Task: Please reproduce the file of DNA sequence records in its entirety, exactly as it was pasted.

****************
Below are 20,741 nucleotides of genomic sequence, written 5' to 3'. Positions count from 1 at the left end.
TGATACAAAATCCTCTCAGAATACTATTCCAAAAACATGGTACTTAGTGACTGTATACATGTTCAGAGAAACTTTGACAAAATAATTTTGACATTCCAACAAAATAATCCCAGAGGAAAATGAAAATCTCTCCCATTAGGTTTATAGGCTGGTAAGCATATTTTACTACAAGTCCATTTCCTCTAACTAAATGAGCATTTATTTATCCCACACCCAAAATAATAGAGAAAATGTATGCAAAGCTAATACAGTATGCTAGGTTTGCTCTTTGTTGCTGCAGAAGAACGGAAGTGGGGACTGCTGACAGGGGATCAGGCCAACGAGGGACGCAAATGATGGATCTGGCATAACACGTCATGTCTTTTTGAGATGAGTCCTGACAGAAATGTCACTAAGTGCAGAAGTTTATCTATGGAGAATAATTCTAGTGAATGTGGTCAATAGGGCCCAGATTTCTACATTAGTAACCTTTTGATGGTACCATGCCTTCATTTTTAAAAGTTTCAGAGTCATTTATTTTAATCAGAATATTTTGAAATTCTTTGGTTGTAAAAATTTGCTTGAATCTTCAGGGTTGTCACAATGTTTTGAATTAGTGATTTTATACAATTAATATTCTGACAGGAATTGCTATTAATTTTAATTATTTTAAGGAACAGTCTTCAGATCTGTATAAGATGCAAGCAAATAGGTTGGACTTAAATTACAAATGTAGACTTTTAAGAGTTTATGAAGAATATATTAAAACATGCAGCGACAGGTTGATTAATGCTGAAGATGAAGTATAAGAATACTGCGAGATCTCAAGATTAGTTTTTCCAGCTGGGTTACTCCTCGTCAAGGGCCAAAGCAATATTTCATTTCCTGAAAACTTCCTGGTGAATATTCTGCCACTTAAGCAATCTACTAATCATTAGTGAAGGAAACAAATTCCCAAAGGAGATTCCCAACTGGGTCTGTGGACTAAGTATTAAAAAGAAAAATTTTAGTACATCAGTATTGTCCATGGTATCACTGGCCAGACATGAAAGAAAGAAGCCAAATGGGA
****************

Below are 20,741 nucleotides of genomic sequence, written 5' to 3'. Positions count from 1 at the left end.
TGATACAAAATCCTCTCAGAATACTATTCCAAAAACATGGTACTTAGTGACTGTATACATGTTCAGAGAAACTTTGACAAAATAATTTTGACATTCCAACAAAATAATCCCAGAGGAAAATGAAAATCTCTCCCATTAGGTTTATAGGCTGGTAAGCATATTTTACTACAAGTCCATTTCCTCTAACTAAATGAGCATTTATTTATCCCACACCCAAAATAATAGAGAAAATGTATGCAAAGCTAATACAGTATGCTAGGTTTGCTCTTTGTTGCTGCAGAAGAACGGAAGTGGGGACTGCTGACAGGGGATCAGGCCAACGAGGGACGCAAATGATGGATCTGGCATAACACGTCATGTCTTTTTGAGATGAGTCCTGACAGAAATGTCACTAAGTGCAGAAGTTTATCTATGGAGAATAATTCTAGTGAATGTGGTCAATAGGGCCCAGATTTCTACATTAGTAACCTTTTGATGGTACCATGCCTTCATTTTTAAAAGTTTCAGAGTCATTTATTTTAATCAGAATATTTTGAAATTCTTTGGTTGTAAAAATTTGCTTGAATCTTCAGGGTTGTCACAATGTTTTGAATTAGTGATTTTATACAATTAATATTCTGACAGGAATTGCTATTAATTTTAATTATTTTAAGGAACAGTCTTCAGATCTGTATAAGATGCAAGCAAATAGGTTGGACTTAAATTACAAATGTAGACTTTTAAGAGTTTATGAAGAATATATTAAAACATGCAGCGACAGGTTGATTAATGCTGAAGATGAAGTATAAGAATACTGCGAGATCTCAAGATTAGTTTTTCCAGCTGGGTTACTCCTCGTCAAGGGCCAAAGCAATATTTCATTTCCTGAAAACTTCCTGGTGAATATTCTGCCACTTAAGCAATCTACTAATCATTAGTGAAGGAAACAAATTCCCAAAGGAGATTCCCAACTGGGTCTGTGGACTAAGTATTAAAAAGAAAAATTTTAGTACATCAGTATTGTCCATGGTATCACTGGCCAGACATGAAAGAAAGAAGCCAAATGGGA